Dobermans are not high maintenance in the grooming department all thanks to their short, tight coats. However, to keep on top of any loose and dead hair, these dogs need to be given a weekly brush using a rubber grooming mitt. As with other breeds, they tend to shed more during the Spring and then again in the Autumn which is when more frequent coat care might be necessary.
Dobermans are highly intelligent dogs so not only do they need to be given a minimum of 2 hour's exercise a day, but they also need to be given a ton of mental stimulation as well for them to be truly happy, well-rounded characters.
With this said, dogs under the age of 12 months only need to be given short bursts of exercise because their joints are still growing and too much pressure on them could result in a dog suffering later on in their lives. Ideally, puppies and young Dobermans should be let out into a secure garden as often as possible so they can let off steam for 15 minutes or so several times a day.
If you get a Doberman puppy from a breeder, they would give you a feeding schedule and it's important to stick to the same routine, feeding the same puppy food to avoid any tummy upsets. You can change a puppy's diet, but this needs to be done very gradually always making sure they don't develop any digestive upsets and if they do, it's best to put them back on their original diet and to discuss things with the vet before attempting to change it again.
Older dogs are not known to be fussy or finicky eaters, but this does not mean you can feed them a lower quality diet. It's best to feed a mature dog twice a day, once in the morning and then again in the evening, making sure it's good quality food that meets all their nutritional requirements. It's important not to feed Dobermans just before or just after they have been given any exercise because they are deep chested dogs and therefore they are prone to suffer from bloat (gastric torsion). If they eat before going out for a walk or straight after any sort of strenuous exercise, it increases the risk of this happening.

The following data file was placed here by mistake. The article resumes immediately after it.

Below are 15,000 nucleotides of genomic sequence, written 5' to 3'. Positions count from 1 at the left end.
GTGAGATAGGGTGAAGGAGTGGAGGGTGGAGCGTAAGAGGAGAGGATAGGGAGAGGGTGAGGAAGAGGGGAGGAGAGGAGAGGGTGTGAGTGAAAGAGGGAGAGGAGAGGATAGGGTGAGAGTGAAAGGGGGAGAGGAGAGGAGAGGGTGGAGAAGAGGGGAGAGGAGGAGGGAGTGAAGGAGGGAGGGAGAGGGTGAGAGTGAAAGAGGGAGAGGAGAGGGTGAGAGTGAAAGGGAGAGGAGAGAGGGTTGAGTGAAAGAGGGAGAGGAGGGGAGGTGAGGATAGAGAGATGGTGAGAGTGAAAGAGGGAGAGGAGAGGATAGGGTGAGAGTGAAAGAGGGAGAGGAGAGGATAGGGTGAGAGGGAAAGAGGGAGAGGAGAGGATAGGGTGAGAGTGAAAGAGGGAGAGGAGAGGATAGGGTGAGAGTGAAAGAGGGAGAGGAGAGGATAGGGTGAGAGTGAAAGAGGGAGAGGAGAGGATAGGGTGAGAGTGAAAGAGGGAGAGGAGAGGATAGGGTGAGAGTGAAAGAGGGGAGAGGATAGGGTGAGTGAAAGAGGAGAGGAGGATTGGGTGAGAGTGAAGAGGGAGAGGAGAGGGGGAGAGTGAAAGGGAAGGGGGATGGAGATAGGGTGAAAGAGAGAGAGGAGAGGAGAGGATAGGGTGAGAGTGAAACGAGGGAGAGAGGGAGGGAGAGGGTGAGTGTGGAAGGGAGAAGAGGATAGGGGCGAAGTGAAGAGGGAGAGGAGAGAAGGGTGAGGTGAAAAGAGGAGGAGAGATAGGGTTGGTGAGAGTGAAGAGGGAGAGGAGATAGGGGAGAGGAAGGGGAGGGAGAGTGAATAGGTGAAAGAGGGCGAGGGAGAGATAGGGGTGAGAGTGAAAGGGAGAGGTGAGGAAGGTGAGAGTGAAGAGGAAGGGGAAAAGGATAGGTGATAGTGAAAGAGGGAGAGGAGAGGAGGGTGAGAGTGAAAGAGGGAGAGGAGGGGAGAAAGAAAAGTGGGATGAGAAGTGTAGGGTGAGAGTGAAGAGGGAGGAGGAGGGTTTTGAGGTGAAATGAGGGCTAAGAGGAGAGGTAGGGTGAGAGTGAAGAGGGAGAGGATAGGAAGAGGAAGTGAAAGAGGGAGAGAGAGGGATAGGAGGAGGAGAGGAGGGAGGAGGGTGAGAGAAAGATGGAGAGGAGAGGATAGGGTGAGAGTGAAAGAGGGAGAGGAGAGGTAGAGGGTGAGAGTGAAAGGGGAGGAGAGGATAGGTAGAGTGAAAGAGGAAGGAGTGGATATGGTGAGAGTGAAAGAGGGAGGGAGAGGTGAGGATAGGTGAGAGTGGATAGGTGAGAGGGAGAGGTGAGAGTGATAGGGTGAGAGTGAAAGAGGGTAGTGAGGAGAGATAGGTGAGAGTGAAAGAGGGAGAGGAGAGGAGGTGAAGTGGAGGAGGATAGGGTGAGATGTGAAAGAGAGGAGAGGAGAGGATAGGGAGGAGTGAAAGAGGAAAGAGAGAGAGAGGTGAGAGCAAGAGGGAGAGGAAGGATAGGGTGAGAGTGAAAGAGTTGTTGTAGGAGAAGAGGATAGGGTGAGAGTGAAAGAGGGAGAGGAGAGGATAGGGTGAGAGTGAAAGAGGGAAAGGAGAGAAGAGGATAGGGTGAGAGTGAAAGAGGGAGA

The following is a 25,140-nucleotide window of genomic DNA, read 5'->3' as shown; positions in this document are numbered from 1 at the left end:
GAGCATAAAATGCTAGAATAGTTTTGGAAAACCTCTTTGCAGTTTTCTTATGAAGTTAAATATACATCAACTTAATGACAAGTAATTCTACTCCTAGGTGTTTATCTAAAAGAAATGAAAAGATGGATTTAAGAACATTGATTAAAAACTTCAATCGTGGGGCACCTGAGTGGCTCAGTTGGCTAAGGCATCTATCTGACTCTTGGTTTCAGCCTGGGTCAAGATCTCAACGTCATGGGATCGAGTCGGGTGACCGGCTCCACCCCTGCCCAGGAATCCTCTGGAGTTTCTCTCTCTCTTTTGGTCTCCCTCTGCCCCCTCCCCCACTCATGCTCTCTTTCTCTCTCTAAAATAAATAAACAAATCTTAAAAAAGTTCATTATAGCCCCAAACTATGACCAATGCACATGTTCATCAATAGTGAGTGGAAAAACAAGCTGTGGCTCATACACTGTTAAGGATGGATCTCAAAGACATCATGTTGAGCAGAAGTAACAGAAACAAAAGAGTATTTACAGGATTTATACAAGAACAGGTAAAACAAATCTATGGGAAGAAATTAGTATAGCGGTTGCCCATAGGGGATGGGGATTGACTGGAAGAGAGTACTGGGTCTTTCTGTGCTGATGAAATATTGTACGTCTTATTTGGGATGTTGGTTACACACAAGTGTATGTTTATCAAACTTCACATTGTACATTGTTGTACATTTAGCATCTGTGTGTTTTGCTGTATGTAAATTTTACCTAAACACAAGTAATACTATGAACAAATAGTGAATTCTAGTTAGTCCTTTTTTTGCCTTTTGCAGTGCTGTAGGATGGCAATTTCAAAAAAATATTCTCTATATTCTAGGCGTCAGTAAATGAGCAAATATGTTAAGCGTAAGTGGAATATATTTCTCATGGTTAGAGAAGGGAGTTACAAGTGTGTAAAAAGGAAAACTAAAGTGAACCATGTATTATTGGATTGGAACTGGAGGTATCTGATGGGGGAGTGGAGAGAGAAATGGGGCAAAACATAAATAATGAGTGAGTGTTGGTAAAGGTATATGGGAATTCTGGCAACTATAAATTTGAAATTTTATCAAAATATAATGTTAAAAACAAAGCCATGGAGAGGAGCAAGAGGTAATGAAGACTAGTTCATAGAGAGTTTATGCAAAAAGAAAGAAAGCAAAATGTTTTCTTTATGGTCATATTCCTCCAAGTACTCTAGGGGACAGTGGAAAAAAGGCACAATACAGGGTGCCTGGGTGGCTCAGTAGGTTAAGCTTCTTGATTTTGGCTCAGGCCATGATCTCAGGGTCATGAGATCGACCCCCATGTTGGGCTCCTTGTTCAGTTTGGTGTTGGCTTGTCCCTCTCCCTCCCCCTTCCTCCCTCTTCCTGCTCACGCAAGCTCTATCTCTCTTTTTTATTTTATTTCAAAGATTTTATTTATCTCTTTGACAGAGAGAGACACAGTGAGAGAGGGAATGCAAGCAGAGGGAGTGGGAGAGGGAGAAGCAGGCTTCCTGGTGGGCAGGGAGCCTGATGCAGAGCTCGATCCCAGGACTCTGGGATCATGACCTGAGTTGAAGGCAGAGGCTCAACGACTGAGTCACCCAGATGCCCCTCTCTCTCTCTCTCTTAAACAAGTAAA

It's also important that dogs be given the right amount of exercise so they burn off any excess calories or they might gain too much weight which can lead to all sorts of health issues. Obesity can shorten a dog's life by several years so it's important to keep an eye on their waistline from the word go.
If you are looking to buy a Doberman, you would need to pay anything from £600 to over £1000 for a well-bred pedigree puppy. The cost of insuring a male 3-year-old Doberman in northern England would be £35.39 a month for basic cover but for a lifetime policy, this would set you back £114.59 a month (quote as of April 2016). When insurance companies calculate a pet's premium, they factor in several things which includes where you live in the UK and a dog's age and whether or not they have been neutered or spayed.
When it comes to food costs, you need to buy the best quality food whether wet or dry, to feed your dog throughout their lives making sure it suits the different stages of their lives. This would set you back between £40 - £60 a month. On top of all of this, you would need to factor in veterinary costs if you want to share your home with a Dobie and this includes their initial vaccinations, their annual boosters, the cost of neutering or spaying your dog when the time is right and then their yearly health checks, all of which quickly adds up to over a £1000 a year.
As a rough guide, the average cost to keep and care for a Doberman would be between £100 to £170 a month depending on the level of insurance cover you opt to buy for your dog, but this does not include the initial cost of buying a pedigree puppy.